You wouldn’t think a glass would mean so much, but it can. Yesterday was bagel day in our house when bagels at Panera were on sale. After purchasing some I drove home and immediately prepared one with cream cheese. Then I decided to have a glass of apple juice along with it. I opened the cupboard and I saw a very familiar glass staring at me. It was narrow at the top and particularly at the base. The sides were wide and rounded. The color was smoked glass and there were a Detroit Lions insignia on it. I chose the glass and filled it up. Then I just stared at it. It had been in my family for as long as I could remember and with rambunctious children who broke everything, it seemed, somehow this was never smashed or even cracked. It was my father’s main glass. He gave up drinking when I was 3 but was still addicted to his Diet Pepsi every day. It was a ritual. When my father would come home, my job was to get the glass, fill it with cold Diet Pepsi (he didn’t like ice in his drink or to have it warm so we always had to have it refrigerated,) and take it to him once he reached his chair. Then he would watch the nightly news. After dinner and a quick nap, Dad would use his short wave radio to see what countries he could tune in. He was always excited when he found a new station out there he could barely hear. It gave him such pleasure but made it so difficult to do homework with the BBC Home Service blaring through the house. Then Dad would call me downstairs to refill his glass. We had giant ceramic ashtrays we used as coasters. No one in the house smoked and so we never thought of them as anything but coasters. I would clank the glass down hard but nothing ever happened even in the hard ashtrays. If Dad was out of town on business I would use the glass. My oldest brother is Type 1 diabetic and has been since childhood. As a result, my mother would make Kool-Aid with Sweet and Low. No matter the recipe, she could never make it taste good. So I would take the glass and fill it ¾ of the way with Kool-Aid and the rest of the way with Diet Pepsi. Then I would stir it. The end result was not bad. I would watch my cartoons and drink but never broke it. Years and years went by and still that glass was used, even by my children, but it never broke. Without even realizing it I took the glass as one of the few items I kept from my Father’s house after he died. So there I stood with my apple juice, holding the glass that had survived everything and I thought of my Father. I finished my drink and put it safely in the sink. One day my children might want it. What a long life for a fragile glass.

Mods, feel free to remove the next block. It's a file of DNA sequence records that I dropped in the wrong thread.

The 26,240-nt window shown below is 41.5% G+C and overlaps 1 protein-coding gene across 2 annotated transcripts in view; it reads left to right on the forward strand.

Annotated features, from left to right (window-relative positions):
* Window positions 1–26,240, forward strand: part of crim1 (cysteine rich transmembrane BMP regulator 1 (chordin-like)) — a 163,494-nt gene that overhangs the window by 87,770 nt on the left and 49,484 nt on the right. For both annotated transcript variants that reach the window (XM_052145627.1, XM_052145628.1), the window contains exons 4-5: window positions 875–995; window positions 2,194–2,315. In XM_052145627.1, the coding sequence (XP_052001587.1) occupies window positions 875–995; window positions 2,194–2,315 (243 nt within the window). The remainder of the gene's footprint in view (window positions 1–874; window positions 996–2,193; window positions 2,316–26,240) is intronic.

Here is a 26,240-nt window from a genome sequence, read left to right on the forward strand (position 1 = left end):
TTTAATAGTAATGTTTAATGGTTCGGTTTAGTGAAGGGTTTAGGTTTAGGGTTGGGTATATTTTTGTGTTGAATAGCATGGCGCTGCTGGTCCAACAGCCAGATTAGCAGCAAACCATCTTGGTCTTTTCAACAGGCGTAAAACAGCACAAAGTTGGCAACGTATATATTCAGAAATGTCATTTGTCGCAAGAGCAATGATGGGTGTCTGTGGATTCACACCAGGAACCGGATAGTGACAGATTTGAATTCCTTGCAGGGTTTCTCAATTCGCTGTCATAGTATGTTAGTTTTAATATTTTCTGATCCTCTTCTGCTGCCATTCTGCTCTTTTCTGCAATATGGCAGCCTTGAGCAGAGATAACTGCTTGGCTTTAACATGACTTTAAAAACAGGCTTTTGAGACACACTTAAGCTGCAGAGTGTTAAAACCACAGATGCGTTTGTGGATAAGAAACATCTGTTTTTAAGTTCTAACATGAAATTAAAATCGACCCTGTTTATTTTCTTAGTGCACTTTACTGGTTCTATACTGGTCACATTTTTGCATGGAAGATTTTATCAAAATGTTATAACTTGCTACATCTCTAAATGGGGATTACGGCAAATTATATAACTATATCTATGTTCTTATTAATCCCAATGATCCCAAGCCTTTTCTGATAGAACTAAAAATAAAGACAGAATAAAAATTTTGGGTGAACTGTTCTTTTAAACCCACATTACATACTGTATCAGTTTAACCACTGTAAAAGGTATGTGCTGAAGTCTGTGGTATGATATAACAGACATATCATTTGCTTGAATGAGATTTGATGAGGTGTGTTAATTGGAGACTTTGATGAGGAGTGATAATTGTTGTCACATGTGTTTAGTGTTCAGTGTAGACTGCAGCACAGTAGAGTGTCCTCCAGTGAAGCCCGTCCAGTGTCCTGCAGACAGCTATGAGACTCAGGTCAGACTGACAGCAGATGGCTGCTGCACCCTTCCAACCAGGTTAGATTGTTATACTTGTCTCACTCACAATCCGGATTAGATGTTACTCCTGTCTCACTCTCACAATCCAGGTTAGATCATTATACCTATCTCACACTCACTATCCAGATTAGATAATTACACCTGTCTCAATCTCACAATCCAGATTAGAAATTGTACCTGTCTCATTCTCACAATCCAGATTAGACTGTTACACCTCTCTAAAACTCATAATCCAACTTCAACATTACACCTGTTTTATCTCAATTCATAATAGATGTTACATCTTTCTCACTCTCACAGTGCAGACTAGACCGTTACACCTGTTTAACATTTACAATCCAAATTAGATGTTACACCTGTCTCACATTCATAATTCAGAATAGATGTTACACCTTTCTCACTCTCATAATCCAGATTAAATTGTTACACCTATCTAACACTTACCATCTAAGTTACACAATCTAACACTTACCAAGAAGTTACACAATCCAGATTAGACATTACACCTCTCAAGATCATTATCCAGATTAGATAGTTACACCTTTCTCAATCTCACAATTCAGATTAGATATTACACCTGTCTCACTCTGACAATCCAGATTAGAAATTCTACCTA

Leave a Reply.
Fantasy fiction is my passion. This series embodies my love for a good story and action. You will find it to be many things, but not boring! Read what you love and love what you read...